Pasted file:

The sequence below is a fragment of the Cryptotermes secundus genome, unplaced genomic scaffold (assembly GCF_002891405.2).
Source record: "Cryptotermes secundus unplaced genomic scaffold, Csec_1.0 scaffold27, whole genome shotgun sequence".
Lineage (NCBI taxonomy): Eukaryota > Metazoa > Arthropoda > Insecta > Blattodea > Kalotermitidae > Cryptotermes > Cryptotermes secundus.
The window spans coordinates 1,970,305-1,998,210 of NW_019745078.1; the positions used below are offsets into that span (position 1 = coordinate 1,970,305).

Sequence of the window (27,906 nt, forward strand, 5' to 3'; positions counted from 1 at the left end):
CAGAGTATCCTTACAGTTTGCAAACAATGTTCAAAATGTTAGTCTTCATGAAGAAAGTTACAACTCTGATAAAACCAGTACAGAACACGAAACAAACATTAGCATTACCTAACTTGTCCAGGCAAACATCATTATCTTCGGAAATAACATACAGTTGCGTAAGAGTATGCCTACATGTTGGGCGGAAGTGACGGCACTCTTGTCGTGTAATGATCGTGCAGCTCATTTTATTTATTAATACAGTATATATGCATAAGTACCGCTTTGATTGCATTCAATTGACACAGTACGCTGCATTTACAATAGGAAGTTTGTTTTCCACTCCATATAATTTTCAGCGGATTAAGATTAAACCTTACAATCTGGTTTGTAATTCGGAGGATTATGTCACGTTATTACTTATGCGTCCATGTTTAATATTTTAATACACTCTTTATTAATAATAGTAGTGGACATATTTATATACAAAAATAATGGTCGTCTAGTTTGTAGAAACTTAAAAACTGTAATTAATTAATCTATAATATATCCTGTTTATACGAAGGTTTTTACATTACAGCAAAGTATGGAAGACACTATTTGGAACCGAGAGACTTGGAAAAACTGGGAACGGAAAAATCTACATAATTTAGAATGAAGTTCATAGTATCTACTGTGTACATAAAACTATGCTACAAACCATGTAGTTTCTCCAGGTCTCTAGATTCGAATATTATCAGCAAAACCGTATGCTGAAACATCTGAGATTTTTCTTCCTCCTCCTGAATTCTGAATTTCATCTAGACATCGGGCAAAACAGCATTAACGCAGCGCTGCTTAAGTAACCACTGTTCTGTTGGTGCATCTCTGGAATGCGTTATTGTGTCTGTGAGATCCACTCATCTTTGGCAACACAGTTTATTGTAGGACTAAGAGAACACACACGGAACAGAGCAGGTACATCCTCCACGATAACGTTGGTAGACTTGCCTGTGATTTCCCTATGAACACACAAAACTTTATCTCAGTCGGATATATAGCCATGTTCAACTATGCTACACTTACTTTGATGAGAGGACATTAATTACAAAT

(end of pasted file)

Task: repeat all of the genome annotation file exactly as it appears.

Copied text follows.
The sequence below is a fragment of the Cryptotermes secundus genome, unplaced genomic scaffold (assembly GCF_002891405.2).
Source record: "Cryptotermes secundus unplaced genomic scaffold, Csec_1.0 scaffold27, whole genome shotgun sequence".
Lineage (NCBI taxonomy): Eukaryota > Metazoa > Arthropoda > Insecta > Blattodea > Kalotermitidae > Cryptotermes > Cryptotermes secundus.
The window spans coordinates 1,970,305-1,998,210 of NW_019745078.1; the positions used below are offsets into that span (position 1 = coordinate 1,970,305).

Sequence of the window (27,906 nt, forward strand, 5' to 3'; positions counted from 1 at the left end):
CAGAGTATCCTTACAGTTTGCAAACAATGTTCAAAATGTTAGTCTTCATGAAGAAAGTTACAACTCTGATAAAACCAGTACAGAACACGAAACAAACATTAGCATTACCTAACTTGTCCAGGCAAACATCATTATCTTCGGAAATAACATACAGTTGCGTAAGAGTATGCCTACATGTTGGGCGGAAGTGACGGCACTCTTGTCGTGTAATGATCGTGCAGCTCATTTTATTTATTAATACAGTATATATGCATAAGTACCGCTTTGATTGCATTCAATTGACACAGTACGCTGCATTTACAATAGGAAGTTTGTTTTCCACTCCATATAATTTTCAGCGGATTAAGATTAAACCTTACAATCTGGTTTGTAATTCGGAGGATTATGTCACGTTATTACTTATGCGTCCATGTTTAATATTTTAATACACTCTTTATTAATAATAGTAGTGGACATATTTATATACAAAAATAATGGTCGTCTAGTTTGTAGAAACTTAAAAACTGTAATTAATTAATCTATAATATATCCTGTTTATACGAAGGTTTTTACATTACAGCAAAGTATGGAAGACACTATTTGGAACCGAGAGACTTGGAAAAACTGGGAACGGAAAAATCTACATAATTTAGAATGAAGTTCATAGTATCTACTGTGTACATAAAACTATGCTACAAACCATGTAGTTTCTCCAGGTCTCTAGATTCGAATATTATCAGCAAAACCGTATGCTGAAACATCTGAGATTTTTCTTCCTCCTCCTGAATTCTGAATTTCATCTAGACATCGGGCAAAACAGCATTAACGCAGCGCTGCTTAAGTAACCACTGTTCTGTTGGTGCATCTCTGGAATGCGTTATTGTGTCTGTGAGATCCACTCATCTTTGGCAACACAGTTTATTGTAGGACTAAGAGAACACACACGGAACAGAGCAGGTACATCCTCCACGATAACGTTGGTAGACTTGCCTGTGATTTCCCTATGAACACACAAAACTTTATCTCAGTCGGATATATAGCCATGTTCAACTATGCTACACTTACTTTGATGAGAGGACATTAATTACAAAT